DanBar Ranch
in loving memory of Dan and Barbara Jessup
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Why Are Puppies So Expensive?
When I was a kid, the average "middle income" family could purchase a well bred pup from a reasonably well known and reputable show kennel for a couple hundred dollars.  My family's first two Rottweilers were purchased from a very reputable show kennel in 1971 for $200 a piece.  The sire was a champion, the dam was a German import titled in both conformation and obedience.

One reason pups were more reasonable then was that there was virtually no health testing.  Hip dysplasia had just become "a thing".  DNA testing was, of course, not even on the far horizon.

Today breeders often charge ridiculous prices for "pet" quality dogs. They can do this because after decade of "spay/neuter" campaigning, there is truly a bit of a dog shortage.  (Which is why "rescues" are trucking and flying in feral street dogs for resale from China, Mexico, the middle East.)

To me producing healthy, sound members of your favorite breeds should be a passion and a hobby - never a way to make a living. And many hobbies are expensive; try boating, flying or owning horses!  Below I will explain why reputable breeders need to charge what may seem like a great deal for a pup.

So You Want To Breed Bostons?

How Getting Started Can Be Very, Very Costly

When I decided to breed Bostons I set about finding dogs that had the look and attitude I wanted. This was tough, as I did not want the current  "show" look, which too often means an animal with so little muzzle that it cannot properly cool or heat air coming into its lungs; these dogs suffer terribly in the heat.

Not being able to find my breeding stock at AKC show kennels put me at one disadvantage - I knew I would be starting "at the bottom" in the sense that I would not be able to acquire health tested stock as virtually NO breeders outside of the AKC showring bother to health test!  It would take all my years of experience in dogs to find those "diamonds in the rough" that I needed.

When raising future breeding stock from puppies, I feel that it is necessary to buy two or three pups, raise them up, and hope that at least one will "make the grade". So, we have INITIAL INVESTMENT.  I bought three pups, each, with shipping, cost me over $1500. I had no health guarantees; I was dealing with people who just bred their dogs and sold their pups and to hell with health testing or "improving" the breed.  But here is the hitch... if I was honest (which I am) about the fact that I was looking for BREEDING dogs, all the "reputable breeders" (those who might health test) refused to sell me a dog with full registration. Why? Because by controlling the number of dogs which can be bred and registered, these "breeders" control the price of the puppies, and evidently THAT is what is important to these folks.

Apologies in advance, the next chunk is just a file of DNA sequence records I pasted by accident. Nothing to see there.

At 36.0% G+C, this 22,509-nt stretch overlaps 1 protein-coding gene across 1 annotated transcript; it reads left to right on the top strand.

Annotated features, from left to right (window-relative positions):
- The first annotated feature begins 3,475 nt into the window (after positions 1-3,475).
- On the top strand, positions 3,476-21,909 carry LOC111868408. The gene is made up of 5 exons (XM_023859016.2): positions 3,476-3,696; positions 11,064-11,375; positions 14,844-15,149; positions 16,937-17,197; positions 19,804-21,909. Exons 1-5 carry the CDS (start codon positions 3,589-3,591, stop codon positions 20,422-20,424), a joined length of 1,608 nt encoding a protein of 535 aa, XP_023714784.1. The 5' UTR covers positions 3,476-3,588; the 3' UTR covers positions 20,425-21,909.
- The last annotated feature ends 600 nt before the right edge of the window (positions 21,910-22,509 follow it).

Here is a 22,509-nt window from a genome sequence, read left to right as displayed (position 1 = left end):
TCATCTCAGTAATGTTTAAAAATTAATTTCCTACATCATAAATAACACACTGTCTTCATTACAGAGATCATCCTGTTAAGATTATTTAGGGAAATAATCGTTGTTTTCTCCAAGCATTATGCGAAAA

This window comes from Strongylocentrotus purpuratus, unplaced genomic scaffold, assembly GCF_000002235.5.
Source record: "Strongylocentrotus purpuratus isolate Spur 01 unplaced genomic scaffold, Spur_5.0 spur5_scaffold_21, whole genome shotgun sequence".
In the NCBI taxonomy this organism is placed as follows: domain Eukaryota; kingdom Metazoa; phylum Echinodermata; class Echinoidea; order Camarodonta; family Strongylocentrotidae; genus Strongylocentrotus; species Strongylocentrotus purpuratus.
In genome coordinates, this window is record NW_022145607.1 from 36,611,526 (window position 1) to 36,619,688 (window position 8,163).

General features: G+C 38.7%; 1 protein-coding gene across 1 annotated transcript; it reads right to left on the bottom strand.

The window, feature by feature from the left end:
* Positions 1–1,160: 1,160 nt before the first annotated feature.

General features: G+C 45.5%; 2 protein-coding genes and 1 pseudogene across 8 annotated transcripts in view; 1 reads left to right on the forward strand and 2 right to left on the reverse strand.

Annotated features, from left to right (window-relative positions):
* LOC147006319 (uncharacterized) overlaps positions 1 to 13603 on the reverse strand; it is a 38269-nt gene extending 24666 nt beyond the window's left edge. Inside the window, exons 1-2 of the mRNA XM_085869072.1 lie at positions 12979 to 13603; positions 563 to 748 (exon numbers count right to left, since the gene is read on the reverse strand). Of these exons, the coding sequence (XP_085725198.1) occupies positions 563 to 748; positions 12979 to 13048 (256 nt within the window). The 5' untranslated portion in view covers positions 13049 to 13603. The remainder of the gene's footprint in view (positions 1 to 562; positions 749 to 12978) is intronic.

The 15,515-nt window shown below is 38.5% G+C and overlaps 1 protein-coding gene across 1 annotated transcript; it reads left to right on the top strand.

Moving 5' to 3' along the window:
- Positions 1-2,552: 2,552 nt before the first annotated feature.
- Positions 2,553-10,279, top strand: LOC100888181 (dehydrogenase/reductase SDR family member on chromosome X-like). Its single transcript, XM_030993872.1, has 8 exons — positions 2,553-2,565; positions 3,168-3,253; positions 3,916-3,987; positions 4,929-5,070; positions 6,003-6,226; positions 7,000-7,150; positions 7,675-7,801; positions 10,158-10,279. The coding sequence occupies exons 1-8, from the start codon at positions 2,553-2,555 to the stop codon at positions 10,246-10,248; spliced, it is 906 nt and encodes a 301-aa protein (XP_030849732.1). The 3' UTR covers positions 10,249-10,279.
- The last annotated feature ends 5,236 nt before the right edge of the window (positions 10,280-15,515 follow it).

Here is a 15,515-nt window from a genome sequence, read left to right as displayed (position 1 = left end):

It is this attitude that just kills me.  So-called "fanciers of a breed" would rather force others to breed dogs they get off "Craig's List" or "Next Day Puppy" or some such no matter what the consequence to the breed.  I feel just the opposite. If a person says to me that they seriously want to breed, then I would MUCH RATHER they do so with one my health tested and sound pups than some untested pup!

Of the three Boston pups I purchased, they are still young and just beginning the process of getting their health clearances.  However, at six months of age it became apparent that my beloved Urkle was not going to make the grade as a stud dog.  He is a monorchid (one descended testicle, a hereditary trait) and quite undershot. So, added to his price (with shipping) of $1700 is the cost of getting him neutered.  He will be placed as a loved pet for a $500 fee. 

So you can see, that I am not even counting in the costs of health testing or feeding or housing. Just the "capital" costs of the dogs themselves.  If one or both of the bitches do not pass their health clearances, I could conceivably be out almost FIVE GRAND not counting health testing, housing, feeding, etc. For this reason my pups are priced where they are - reasonable - but not "dirt cheap".  


I get annoyed with breeders who charge more than I do and don't bother to even do basic health testing!  Health testing is relatively easy these days, and yes, it can be expensive, but what price can you put on making sure the adults you are breeding do not carry any deleterious genes or have orthopedic conditions that may show up in the pups?  Nothing is more ignorant than a breeder who has NEVER tested their dogs for genetic or hereditary diseases and yet claim there is "no disease in my line".  Simply put, if you don't test - YOU DON'T KNOW! (And can't know in many cases).

I pride myself on doing very thorough testing on all my dogs.  It does run into the hundreds of dollars on the dogs, and thousands on the Dobermans as they must have specific detailed heart tests yearly, ​but as a breeder it gives me an assurance that I am doing all I can to keep my beloved breeds healthy.  There is NO REASON THAT PUREBREDS SHOULD HAVE A REPUTATION FOR BEING UNHEALTHY!


Obviously a reputable breeder feeds high quality dog food which is quite expensive these days.  We are not JUST feeding dogs which produce pups (of which I have very few) but old friends who are living out their lives with me, occasional rescued dogs which a good breeder will help out from time to time and young dogs just coming along. In my case, I had a SUBSTANTIAL investment in fencing since I felt that my dogs deserved to have the entire 20 acres to run and play on.  I don't crate or kennel my dogs except when a bitch is in heat or some are kenneled when I go to town. ​